Jim Crow Laws and Racial Segregation
Introduction: Following the end of the Civil War and adoption of the 13th Amendment, white southerners were not happy with the end of slavery and the prospect of living or working “equally” with blacks whom they considered inferior. To try and maintain the status quo, the majority of states and local communities passed “Jim Crow” laws that mandated “separate but equal” status for African Americans. These laws authorized legal punishments for consorting with the opposite race.Jim Crow Laws were statutes and ordinances established between 1874 and 1975 to separate the white and black races in the American South. In theory, it was to create “separate but equal” treatment but in practice Jim Crow Laws condemned black citizens to inferior treatment and facilities. Education was segregated as were public facilities such as hotels and restaurants under Jim Crow Laws. In reality, Jim Crow laws led to treatment and accommodations that were almost always inferior to those provided to white Americans.
The most important Jim Crow laws required that public schools, public facilities, e.g., water fountains, toilets, and public transportation, like trains and buses, have separate facilities for whites and blacks. These laws meant that black people were legally required to:
• attend separate schools and churches
• use public bathrooms marked “for colored only”
• eat in a separate section of a restaurant
• sit in the rear of a bus
Background: The term “Jim Crow” originally referred to a black character in an old song, and was the name of a popular dance in the 1820s. Around 1828, Thomas “Daddy” Rice developed a routine in which he blacked his face, dressed in old clothes, and sang and danced in imitation of an old and decrepit black man. Rice published the words to the song, “Jump, Jim Crow,” in 1830. Beginning in the 1880s, the term “Jim Crow” saw wide usage as a reference to practices, laws or institutions that arise from or sanction, the physical separation of black people from white people. Jim Crow laws in various states required the segregation of races in such common areas as restaurants and theaters. The “separate but equal” standard established by the Supreme Court in Plessy v. Fergurson (1896) lent high judicial support to segregation.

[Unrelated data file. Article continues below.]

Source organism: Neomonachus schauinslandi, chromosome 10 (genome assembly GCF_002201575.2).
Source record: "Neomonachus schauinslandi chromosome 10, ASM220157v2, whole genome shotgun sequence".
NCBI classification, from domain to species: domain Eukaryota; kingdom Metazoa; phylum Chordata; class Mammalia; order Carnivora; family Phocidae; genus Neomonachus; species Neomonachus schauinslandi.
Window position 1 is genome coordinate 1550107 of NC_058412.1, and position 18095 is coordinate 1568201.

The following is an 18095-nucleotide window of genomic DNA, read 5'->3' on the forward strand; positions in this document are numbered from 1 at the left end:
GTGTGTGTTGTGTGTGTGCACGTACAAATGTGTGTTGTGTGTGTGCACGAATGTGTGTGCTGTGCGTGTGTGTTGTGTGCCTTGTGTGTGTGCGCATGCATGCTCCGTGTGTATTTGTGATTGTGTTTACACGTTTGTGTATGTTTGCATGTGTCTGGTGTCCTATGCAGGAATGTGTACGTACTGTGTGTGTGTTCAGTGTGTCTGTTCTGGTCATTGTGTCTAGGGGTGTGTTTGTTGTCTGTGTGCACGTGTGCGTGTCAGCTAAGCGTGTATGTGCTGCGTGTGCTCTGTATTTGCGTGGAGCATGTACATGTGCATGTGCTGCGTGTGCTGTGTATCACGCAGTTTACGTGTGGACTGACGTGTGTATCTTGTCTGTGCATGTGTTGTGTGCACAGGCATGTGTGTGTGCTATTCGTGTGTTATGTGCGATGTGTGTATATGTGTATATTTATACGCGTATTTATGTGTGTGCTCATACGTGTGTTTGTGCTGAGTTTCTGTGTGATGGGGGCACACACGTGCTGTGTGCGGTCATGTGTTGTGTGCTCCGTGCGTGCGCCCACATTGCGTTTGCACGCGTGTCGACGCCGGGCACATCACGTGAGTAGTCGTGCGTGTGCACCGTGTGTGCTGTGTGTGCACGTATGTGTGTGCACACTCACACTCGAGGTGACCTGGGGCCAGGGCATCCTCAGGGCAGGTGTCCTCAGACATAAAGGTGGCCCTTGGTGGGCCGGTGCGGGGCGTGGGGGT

A Montgomery, Alabama ordinance compelled black residents to take seats apart from whites on municipal buses. At the time, the “separate but equal” standard applied, but the actual separation practiced by the Montgomery City Lines was hardly equal. Montgomery bus operators were supposed to separate their coaches into two sections: whites up front and blacks in back. As more whites boarded, the white section was assumed to extend toward the back. On paper, the bus company’s policy was that the middle of the bus became the limit if all the seats farther back were occupied. Nevertheless, that was not the everyday reality. During the early 1950s, a white person never had to stand on a Montgomery bus. In addition, it frequently occurred that blacks boarding the bus were forced to stand in the back if all seats were taken there, even if seats were available in the white section.